According to Macquarie Wealth Management this week, a prolonged collapse in oil prices could force delays in Woodside and BHP’s highly anticipated $17 billion Scarborough LNG development in Western Australia, Oil Search’s projects in Papua New Guinea and Alaska, and Santos’ $7 billion Barossa development.
“Long-term growth projects under pressure,” Macquarie said, pointing out that some would fail to generate an acceptable return under a spot price scenario and faced the risk of delay unless the oil price recovered.
A Woodside representative told The Age and The Sydney Morning Herald the company was continuing to work with BHP towards a final investment decision on Scarborough in 2020 but said it was prudent to “take stock on emerging uncertainty”.
“We are continuing to work collaboratively with BHP towards a final investment decision in 2020,” she said. “We will be stress-testing Woodside’s financial position for a range of scenarios and will make financially prudent decisions.”
Santos chief Kevin Gallagher said the company’s efforts in driving down costs would prove key to its prosperity amid price volatility. “We cannot control prices in any of our markets, but we can control costs, which is why Santos has focused on developing a disciplined low-cost operating model over the last four years,” Gallagher said.
“We are constantly reviewing our pricing assumptions, however, prices must be viewed over the longer term and through the cycle when making investment decisions.”
The price of the benchmark Brent crude and West Texas Intermediate (WTI) have been cut in half since the start of the year, with WTI sitting around $US33 a barrel and Brent at $US36, as low as they were during the trough of the global financial crisis. Good news, potentially, for petrol and diesel customers, said Dr Bethune, when the drop flows through to the bowsers, but bad news for investment in Australia as a significant oil and gas producer and the world’s No.1 exporter of LNG. The fallout may take months to assess.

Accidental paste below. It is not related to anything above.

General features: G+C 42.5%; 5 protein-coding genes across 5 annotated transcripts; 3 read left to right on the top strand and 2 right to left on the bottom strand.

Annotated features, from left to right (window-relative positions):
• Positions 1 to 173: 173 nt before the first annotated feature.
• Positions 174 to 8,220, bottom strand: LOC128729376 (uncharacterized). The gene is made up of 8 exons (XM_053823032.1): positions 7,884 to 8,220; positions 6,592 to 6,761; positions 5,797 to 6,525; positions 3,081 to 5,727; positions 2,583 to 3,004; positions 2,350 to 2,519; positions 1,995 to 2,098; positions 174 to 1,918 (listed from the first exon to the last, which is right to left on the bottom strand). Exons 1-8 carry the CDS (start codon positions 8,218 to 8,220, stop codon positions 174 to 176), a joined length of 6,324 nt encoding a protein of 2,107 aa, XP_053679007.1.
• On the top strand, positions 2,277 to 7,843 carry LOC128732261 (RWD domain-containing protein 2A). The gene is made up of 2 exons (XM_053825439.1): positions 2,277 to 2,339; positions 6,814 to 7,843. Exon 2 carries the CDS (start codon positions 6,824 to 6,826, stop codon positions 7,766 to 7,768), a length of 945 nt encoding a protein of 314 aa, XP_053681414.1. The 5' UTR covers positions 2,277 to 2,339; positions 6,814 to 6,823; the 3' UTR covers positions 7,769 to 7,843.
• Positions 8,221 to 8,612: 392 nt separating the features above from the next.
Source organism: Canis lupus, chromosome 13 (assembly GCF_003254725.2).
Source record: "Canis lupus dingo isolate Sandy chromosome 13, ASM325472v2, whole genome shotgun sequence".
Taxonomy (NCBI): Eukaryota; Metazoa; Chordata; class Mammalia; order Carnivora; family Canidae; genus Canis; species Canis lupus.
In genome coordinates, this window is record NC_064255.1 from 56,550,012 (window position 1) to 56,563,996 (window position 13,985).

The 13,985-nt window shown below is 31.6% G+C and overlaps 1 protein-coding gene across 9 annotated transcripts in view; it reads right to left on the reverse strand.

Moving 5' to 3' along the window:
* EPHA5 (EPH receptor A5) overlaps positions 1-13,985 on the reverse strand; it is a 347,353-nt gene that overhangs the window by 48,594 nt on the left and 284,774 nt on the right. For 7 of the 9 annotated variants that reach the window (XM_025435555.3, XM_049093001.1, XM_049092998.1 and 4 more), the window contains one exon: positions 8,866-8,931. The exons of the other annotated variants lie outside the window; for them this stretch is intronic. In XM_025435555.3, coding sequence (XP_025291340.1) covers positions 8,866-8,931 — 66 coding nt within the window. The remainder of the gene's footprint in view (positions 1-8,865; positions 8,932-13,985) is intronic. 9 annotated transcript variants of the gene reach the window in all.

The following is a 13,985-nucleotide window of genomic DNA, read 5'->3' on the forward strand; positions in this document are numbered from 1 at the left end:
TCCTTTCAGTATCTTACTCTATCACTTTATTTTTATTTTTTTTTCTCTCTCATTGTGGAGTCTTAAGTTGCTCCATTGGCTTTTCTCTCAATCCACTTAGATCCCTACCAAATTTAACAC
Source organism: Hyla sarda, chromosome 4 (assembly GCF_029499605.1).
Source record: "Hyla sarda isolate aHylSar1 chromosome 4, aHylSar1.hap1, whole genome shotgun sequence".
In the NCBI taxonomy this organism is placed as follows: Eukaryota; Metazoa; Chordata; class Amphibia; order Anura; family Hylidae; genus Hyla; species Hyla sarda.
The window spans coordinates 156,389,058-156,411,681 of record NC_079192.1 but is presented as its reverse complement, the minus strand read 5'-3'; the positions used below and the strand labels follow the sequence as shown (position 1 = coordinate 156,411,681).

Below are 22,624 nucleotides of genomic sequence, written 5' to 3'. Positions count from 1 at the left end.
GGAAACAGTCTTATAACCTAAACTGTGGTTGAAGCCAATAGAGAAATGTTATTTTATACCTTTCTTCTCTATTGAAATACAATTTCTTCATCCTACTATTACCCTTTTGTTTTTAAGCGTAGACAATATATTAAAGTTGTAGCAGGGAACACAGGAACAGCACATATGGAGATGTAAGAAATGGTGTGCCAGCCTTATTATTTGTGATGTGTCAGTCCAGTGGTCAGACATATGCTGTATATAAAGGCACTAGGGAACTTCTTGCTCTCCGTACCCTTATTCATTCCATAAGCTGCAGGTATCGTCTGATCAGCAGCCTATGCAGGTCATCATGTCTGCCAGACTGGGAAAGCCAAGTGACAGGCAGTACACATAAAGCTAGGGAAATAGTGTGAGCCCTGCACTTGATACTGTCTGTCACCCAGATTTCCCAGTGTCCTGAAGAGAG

According to Adrian Prendergast, of Morgans, the price crash will hit projects in Australia’s oil and gas industry unevenly, depending on factors such as various projects’ fundamentals, how marketable their gas is and the expected investment return. Fortunately for Woodside, the plunge has come during a low capital expenditure period before planned investments at Scarborough and Browse in WA and in Senegal.
“We see Woodside as being in the box seat, benefiting from being between growth phases as oil prices crash, leaving it well placed to weather the current storm,” he said.
On the prospect of mergers and acquisitions, he said, the current volatility in debt markets and oil markets may well dampen appetite. But low prices could conversely have the effect of “stimulating activity” as well.
“Individual asset deals may be harder if sellers have a conceived view on value and buyers would be more hesitant,” he said. “But we see a number of well-resourced players building reserves in current volatility.
Business reporter for The Age and Sydney Morning Herald.